How to do a SWOT analysis

13 March 2018 - 07:00 By EvenMe
Image: 123RF

A SWOT analysis is very helpful for businesses. It allows you to delve into your product or service’s Strengths, Weaknesses, Opportunities and Threats (SWOT). You should do this analysis before starting your own business, launching a new product or if you have an existing product but the market has changed.

By exploring your product’s weaknesses, you will be able to eliminate or minimise threats and by identifying your product’s strengths, you’ll be able to find opportunities.

Strengths and weaknesses relate to your product or company while threats and opportunities relate to the external environment, like legal regulations and economic setting.

Start your SWOT analysis by answering these questions:


Consider your strengths from an internal perspective as well as from your customers’ point of view. Also consider your product’s strengths in relation to your competitors. For example, if all your competitors sell a quality product, quality isn’t a strength for your product. It must show how it’s superior to your competitors’ products:

  • What advantages does your product have?
  • What does it do better than any other product on the market?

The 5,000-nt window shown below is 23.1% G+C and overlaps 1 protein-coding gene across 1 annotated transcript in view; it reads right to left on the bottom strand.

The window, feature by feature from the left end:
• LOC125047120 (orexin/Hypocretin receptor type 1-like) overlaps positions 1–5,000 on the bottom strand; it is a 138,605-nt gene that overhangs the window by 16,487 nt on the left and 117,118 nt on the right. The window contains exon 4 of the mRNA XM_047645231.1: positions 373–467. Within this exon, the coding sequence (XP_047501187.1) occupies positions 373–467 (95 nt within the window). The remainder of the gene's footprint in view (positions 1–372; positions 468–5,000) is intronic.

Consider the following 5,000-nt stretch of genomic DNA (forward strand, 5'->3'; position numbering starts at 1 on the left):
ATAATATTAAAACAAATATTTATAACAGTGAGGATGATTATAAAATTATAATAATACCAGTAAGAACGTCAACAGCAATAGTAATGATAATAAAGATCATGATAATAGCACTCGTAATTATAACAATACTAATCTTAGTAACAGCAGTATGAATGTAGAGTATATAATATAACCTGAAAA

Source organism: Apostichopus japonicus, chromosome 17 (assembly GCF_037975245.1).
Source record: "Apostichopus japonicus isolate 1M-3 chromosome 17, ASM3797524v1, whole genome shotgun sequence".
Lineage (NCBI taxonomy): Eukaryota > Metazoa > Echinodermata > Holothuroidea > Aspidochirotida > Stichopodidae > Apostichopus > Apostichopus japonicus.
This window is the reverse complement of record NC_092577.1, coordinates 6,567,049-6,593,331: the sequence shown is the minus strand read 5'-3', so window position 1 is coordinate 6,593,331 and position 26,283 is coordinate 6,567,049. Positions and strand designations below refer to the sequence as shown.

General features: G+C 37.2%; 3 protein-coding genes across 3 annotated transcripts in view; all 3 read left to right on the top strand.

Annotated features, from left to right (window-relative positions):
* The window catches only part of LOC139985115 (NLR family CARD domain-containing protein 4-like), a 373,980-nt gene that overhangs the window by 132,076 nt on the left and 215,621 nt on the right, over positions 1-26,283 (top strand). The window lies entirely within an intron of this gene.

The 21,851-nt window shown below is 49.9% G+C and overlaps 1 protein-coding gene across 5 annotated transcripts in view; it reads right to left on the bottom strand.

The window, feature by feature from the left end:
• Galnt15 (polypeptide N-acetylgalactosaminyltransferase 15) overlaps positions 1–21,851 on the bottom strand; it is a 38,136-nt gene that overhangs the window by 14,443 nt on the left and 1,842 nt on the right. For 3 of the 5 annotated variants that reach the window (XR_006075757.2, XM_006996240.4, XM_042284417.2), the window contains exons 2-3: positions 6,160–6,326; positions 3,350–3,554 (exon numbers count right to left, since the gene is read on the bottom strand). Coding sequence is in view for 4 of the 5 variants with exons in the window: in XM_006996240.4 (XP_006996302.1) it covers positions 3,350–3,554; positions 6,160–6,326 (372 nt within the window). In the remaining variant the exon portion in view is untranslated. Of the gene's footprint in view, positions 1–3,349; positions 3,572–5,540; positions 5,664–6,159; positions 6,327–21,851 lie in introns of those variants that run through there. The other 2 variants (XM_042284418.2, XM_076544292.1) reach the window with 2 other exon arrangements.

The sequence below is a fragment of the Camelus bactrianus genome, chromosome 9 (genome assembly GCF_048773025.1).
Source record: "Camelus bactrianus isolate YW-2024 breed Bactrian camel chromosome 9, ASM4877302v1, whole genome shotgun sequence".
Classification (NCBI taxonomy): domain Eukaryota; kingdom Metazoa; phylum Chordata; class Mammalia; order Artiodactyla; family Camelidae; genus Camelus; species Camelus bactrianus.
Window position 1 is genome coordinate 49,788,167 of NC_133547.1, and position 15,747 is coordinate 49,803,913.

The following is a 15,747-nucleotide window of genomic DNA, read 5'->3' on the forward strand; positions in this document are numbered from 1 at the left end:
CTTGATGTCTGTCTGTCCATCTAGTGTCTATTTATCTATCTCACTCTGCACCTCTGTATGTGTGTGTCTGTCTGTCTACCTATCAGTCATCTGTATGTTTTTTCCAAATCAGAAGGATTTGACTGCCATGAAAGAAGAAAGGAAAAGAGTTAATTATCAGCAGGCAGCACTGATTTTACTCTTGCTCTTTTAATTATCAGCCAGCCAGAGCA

• What unique or lowest-cost resources can you use that others can't?
  • What do people in your market see as your product’s strengths?
  • What factors will contribute to a sale?
  • What is the product’s Unique Selling Proposition (USP) – the unique thing that you can offer that your competitors can’t?


Similarly to strengths, look at this from an internal and a customer point of view and in relation to your competitors. The most difficult part of this will be to be objective so try to include other people when doing this analysis:

  • What could you improve?
  • What should you avoid?
  • What are people in your market likely to see as weaknesses?
  • What factors would result in you losing a sale?


Opportunities refer to the environment in which your product will exist.

  • What good opportunities can you see (partnerships, leverage, resources, etc)?
  • What interesting market trends are you aware of?
  • Are there changes in technology or the market that will create opportunities for your product?
  • Any changes in government policy that you will benefit from?
  • Are there any local events that could benefit your product?


Threats refer to the environment in which your product will exist.

  • What obstacles do you face?
  • What are your competitors doing?
  • Are quality standards or specifications for your product changing?
  • Is changing technology threatening your product’s existence?
  • Are expected costs prohibitive?
  • Are government, legal or industry regulations not conducive for your product?

When you have the answers to all these questions, sit down and seriously consider what it all means for your product and your business. Put plans in place to counter threats and to take advantage of opportunities.